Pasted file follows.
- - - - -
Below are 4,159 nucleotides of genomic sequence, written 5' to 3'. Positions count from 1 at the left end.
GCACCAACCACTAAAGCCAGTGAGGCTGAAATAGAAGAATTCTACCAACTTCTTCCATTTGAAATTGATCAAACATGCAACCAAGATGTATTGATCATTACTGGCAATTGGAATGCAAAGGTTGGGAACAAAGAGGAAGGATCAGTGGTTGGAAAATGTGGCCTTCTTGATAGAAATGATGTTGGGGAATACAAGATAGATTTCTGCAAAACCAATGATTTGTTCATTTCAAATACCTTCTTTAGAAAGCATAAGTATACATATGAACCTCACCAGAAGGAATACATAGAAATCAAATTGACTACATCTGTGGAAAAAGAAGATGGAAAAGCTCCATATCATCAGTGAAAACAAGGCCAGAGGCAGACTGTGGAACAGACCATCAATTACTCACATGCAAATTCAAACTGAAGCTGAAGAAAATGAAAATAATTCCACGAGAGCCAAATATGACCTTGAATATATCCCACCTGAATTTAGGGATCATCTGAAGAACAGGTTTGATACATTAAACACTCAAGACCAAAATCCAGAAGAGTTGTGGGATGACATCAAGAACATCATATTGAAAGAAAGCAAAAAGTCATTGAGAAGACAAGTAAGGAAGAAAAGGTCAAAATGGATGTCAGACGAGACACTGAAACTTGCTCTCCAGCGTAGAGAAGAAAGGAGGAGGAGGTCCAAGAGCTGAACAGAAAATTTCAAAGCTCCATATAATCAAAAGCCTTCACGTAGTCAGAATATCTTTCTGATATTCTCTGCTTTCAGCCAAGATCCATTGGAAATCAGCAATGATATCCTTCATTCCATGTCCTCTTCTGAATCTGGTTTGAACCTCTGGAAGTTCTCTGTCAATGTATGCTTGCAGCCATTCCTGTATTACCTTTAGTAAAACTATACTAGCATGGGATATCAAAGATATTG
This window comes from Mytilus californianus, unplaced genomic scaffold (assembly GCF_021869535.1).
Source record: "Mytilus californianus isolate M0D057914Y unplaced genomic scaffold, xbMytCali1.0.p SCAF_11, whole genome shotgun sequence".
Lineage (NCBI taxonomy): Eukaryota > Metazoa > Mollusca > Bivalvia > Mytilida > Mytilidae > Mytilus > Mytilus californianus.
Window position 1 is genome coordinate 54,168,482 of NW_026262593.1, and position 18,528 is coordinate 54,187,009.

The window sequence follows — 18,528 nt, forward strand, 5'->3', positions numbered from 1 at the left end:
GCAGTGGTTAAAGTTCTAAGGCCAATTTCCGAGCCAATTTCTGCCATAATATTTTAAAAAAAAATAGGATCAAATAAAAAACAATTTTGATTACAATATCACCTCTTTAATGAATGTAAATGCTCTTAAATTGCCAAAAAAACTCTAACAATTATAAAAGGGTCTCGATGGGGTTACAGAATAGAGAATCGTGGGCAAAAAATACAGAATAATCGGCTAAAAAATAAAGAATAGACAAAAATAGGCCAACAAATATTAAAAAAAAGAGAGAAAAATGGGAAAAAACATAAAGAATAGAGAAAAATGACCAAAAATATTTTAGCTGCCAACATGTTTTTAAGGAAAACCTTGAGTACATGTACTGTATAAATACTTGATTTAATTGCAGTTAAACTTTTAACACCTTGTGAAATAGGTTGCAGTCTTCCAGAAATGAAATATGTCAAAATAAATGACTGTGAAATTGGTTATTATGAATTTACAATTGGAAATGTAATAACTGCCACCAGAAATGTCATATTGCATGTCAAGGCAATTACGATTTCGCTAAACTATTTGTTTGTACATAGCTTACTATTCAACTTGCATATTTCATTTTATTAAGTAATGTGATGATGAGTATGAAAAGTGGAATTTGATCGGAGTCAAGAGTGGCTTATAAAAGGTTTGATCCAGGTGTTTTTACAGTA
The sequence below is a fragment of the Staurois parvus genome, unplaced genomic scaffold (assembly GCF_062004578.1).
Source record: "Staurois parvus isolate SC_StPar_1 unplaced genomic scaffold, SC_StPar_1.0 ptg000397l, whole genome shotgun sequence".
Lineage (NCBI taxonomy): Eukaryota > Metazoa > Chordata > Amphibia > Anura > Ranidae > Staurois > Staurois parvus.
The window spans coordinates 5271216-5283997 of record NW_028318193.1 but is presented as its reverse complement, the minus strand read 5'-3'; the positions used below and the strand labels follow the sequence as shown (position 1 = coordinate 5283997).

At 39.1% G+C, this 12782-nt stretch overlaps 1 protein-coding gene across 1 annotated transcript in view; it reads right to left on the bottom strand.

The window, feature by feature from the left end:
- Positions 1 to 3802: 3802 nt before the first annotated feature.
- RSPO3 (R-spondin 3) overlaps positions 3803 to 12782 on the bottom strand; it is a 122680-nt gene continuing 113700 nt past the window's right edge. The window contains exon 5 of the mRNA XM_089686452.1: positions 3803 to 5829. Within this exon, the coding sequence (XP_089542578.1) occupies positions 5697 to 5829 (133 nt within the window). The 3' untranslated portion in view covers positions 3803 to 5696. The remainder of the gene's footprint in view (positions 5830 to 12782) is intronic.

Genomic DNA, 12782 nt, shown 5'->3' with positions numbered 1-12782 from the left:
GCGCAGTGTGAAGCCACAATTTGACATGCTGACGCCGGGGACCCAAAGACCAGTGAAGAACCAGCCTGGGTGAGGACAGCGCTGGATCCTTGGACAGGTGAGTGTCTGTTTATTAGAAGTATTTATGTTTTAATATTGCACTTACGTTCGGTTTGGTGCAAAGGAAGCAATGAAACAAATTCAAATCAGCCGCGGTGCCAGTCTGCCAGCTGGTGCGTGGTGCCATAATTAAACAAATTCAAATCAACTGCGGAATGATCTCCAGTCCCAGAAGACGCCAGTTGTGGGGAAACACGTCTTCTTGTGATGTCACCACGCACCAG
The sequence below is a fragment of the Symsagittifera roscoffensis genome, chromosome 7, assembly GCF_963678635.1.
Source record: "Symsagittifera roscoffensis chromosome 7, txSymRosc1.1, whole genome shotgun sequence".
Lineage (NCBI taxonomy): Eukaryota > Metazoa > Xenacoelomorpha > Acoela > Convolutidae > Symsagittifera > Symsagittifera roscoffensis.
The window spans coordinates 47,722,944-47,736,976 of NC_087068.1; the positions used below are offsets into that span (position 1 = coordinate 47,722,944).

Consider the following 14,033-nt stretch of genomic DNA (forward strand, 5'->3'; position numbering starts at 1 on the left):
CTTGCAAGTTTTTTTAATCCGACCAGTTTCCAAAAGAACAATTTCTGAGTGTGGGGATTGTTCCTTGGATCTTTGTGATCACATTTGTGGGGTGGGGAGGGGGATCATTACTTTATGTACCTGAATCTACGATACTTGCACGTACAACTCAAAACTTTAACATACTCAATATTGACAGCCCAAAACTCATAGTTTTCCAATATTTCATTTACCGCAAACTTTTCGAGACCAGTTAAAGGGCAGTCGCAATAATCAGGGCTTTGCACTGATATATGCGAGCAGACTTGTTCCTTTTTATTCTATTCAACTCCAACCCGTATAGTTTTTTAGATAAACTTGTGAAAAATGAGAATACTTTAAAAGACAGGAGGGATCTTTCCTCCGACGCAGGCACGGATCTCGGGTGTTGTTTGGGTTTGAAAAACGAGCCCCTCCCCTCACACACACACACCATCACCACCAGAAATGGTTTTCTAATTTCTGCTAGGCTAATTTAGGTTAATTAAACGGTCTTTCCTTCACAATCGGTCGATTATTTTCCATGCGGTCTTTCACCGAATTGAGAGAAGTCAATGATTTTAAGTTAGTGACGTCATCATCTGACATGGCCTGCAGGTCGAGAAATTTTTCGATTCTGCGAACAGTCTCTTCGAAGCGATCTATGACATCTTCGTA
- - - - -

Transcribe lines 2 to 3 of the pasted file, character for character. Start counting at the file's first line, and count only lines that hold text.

GCACCAACCACTAAAGCCAGTGAGGCTGAAATAGAAGAATTCTACCAACTTCTTCCATTTGAAATTGATCAAACATGCAACCAAGATGTATTGATCATTACTGGCAATTGGAATGCAAAGGTTGGGAACAAAGAGGAAGGATCAGTGGTTGGAAAATGTGGCCTTCTTGATAGAAATGATGTTGGGGAATACAAGATAGATTTCTGCAAAACCAATGATTTGTTCATTTCAAATACCTTCTTTAGAAAGCATAAGTATACATATGAACCTCACCAGAAGGAATACATAGAAATCAAATTGACTACATCTGTGGAAAAAGAAGATGGAAAAGCTCCATATCATCAGTGAAAACAAGGCCAGAGGCAGACTGTGGAACAGACCATCAATTACTCACATGCAAATTCAAACTGAAGCTGAAGAAAATGAAAATAATTCCACGAGAGCCAAATATGACCTTGAATATATCCCACCTGAATTTAGGGATCATCTGAAGAACAGGTTTGATACATTAAACACTCAAGACCAAAATCCAGAAGAGTTGTGGGATGACATCAAGAACATCATATTGAAAGAAAGCAAAAAGTCATTGAGAAGACAAGTAAGGAAGAAAAGGTCAAAATGGATGTCAGACGAGACACTGAAACTTGCTCTCCAGCGTAGAGAAGAAAGGAGGAGGAGGTCCAAGAGCTGAACAGAAAATTTCAAAGCTCCATATAATCAAAAGCCTTCACGTAGTCAGAATATCTTTCTGATATTCTCTGCTTTCAGCCAAGATCCATTGGAAATCAGCAATGATATCCTTCATTCCATGTCCTCTTCTGAATCTGGTTTGAACCTCTGGAAGTTCTCTGTCAATGTATGCTTGCAGCCATTCCTGTATTACCTTTAGTAAAACTATACTAGCATGGGATATCAAAGATATTG
This window comes from Mytilus californianus, unplaced genomic scaffold (assembly GCF_021869535.1).